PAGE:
Anyway, here's today's words:
The air horn thing worked pretty well for them. Siri used it to chase off a giant teddy bear. Oscar used it dispel a new round of fireflies. After several occurrences, though, they were no closer to understanding what triggered the true dreams. They happened very infrequently, which may have been the worst part about it.
Every night, Oscar and Simi put their son to bed with dread in their hearts. Most nights, it wasn’t realized, but that didn’t make the dread go away. They got sick more often, and their doctor informed the both of them that their blood pressure had gone up considerably. Both of them began putting on weight. For Simi, the weight seemed to only collect in all the right places, but Oscar had to start sucking in his breath when he did up his pants, and an all new, unsightly paunch hung over his beltline when he was done. Living under the constant stress of what might happen when they went to bed each night was taking a big toll on the two of them.
Their night fears didn’t haunt them during the day, though. Despite the fact that they probably should feel resentment and anger towards their child, they did not. Maybe it was just the natural parental feelings of protectiveness and unconditional love, or maybe it was that Trevon was an extra cute baby, but the daytime with Trevon was all happiness. It was only when the dusk began to descend over the city that the fear and stress settled on them.
It was after Oscar had been forced to drive off a blanket monster that was intent on suffocating him in its folds with the air horn that the thought that it was all Trevon’s fault first entered his mind. He immediately berated himself for blaming his innocent baby. But, sitting there, panting as his adrenaline slowly settled back to normal levels, he couldn’t banish the thought entirely.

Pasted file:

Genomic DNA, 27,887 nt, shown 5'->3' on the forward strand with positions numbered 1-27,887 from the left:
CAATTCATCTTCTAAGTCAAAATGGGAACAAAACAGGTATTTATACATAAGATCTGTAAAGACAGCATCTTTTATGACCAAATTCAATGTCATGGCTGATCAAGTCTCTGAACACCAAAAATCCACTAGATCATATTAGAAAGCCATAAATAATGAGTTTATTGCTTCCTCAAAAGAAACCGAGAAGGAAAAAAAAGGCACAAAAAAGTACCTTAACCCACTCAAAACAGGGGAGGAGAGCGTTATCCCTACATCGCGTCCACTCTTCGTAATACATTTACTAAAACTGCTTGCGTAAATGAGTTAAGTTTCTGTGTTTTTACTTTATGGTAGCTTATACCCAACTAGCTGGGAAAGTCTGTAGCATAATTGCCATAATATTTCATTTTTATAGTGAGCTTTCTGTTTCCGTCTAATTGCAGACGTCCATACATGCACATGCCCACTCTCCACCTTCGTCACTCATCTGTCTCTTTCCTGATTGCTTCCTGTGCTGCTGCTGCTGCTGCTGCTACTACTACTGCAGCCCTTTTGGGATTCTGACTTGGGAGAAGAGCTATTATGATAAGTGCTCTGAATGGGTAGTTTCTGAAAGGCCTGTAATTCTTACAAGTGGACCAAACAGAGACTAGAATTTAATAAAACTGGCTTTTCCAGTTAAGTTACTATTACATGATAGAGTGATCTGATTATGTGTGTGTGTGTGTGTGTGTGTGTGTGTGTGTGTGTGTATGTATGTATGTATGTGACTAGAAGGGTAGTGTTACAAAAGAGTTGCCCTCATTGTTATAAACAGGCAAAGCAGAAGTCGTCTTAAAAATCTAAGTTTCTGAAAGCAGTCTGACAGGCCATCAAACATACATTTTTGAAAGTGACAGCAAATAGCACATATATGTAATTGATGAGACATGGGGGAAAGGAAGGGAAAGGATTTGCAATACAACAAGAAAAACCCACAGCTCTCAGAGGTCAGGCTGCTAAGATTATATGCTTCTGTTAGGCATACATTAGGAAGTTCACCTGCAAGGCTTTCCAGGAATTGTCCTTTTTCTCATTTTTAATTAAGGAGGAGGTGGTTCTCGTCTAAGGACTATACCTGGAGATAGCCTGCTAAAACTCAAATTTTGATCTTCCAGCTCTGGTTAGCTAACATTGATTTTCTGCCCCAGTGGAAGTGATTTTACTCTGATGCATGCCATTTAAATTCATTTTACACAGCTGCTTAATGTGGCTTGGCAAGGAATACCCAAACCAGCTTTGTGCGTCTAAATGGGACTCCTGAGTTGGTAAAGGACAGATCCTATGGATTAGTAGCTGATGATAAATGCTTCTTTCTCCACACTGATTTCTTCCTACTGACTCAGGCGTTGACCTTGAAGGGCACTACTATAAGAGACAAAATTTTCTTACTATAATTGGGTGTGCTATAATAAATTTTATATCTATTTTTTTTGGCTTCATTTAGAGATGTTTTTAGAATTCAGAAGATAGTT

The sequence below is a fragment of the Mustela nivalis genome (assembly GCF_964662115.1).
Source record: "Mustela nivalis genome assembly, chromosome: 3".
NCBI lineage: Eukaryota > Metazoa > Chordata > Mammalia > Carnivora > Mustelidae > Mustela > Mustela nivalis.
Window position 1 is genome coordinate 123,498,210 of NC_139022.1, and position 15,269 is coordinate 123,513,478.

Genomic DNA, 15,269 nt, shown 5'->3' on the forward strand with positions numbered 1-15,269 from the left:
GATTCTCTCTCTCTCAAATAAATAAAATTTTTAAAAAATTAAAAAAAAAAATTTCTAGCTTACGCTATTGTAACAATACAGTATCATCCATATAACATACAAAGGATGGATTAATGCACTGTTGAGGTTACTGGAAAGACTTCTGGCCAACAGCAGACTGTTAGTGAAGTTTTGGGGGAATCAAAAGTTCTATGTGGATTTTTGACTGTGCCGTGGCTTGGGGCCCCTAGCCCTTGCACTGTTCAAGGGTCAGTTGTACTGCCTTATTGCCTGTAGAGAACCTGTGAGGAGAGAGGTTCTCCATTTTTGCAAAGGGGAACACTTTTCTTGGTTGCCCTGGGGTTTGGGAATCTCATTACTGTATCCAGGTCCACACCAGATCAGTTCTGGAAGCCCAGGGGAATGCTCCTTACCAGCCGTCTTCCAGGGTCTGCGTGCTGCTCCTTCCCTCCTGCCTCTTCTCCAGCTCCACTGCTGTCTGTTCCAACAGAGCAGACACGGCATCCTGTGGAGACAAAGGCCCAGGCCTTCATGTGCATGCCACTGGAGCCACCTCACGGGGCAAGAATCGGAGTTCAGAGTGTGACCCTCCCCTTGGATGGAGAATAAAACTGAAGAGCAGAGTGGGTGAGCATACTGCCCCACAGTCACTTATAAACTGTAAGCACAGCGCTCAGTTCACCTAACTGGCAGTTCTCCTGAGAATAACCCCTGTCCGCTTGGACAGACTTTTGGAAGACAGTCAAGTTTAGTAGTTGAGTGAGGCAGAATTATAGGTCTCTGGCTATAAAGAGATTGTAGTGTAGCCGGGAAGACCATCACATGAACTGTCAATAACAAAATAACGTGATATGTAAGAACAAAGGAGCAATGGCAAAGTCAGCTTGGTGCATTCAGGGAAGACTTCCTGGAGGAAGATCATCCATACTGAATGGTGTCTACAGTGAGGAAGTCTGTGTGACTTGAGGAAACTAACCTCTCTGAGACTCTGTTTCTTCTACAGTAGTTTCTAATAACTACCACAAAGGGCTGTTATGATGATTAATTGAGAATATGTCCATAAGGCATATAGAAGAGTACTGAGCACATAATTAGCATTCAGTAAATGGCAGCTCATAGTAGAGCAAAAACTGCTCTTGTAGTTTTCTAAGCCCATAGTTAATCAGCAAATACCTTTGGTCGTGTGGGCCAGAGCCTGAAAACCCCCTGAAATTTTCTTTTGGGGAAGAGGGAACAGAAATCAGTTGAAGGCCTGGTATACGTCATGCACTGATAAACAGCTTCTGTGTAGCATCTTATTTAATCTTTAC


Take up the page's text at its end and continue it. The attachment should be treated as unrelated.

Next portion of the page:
If Trevon were older, they could talk with him, and find out what was going on in his head, in his dreams when his dream monsters manifested in real life. But he was just a gurgling little anklebiter. He could crawl and cruise, and was beginning to take some hesitant steps away from the furniture he was clinging to before falling down hard on his diaper-padded butt, but he couldn’t talk. He couldn’t even say one word, much less string enough together to make a sentence and be truly understood. Sentences were perhaps as far away as two years, and knowing enough words to make those sentences really communicate something was even farther out.
Yet the ability to create monsters out of the ether while he slept was already present and accounted for. The ability to terrorize his parents with the vomit his subconscious spewed forth in the form of dreams and nightmares was already well-developed. They had no idea how or why Trevon had this ability. They had no idea how it could be controlled, or even if it could. They didn’t know whether it would be a lifelong gift, or something that would fade as he grew older like colic does. But Oscar did know one thing, Trevon was the source of this horror, and it was ruining his life, Simi’s too, he supposed. They’d be so much better off if they’d never had him.
Again his mind balked. No, that wasn’t true. They wouldn’t be better off. They might not have this issue to face, but they would be missing so much joy that he brought to their lives too. The happiness was so great that it outweighed the misery. He really felt that. And besides, Trevon was his son. It was his duty and his honor to care for him, protect him, and provide him with safety and security. How dare he even entertain thoughts like that!
They would be fine carrying on with things as they were. The blanket monsters, giant teddy bears, fireflies, and false Simis all fled at the sound of the air horn. It was working, and would continue to for as long as it was necessary.At least, that’s what he thought before that day they went to the Golden Gate Aquarium.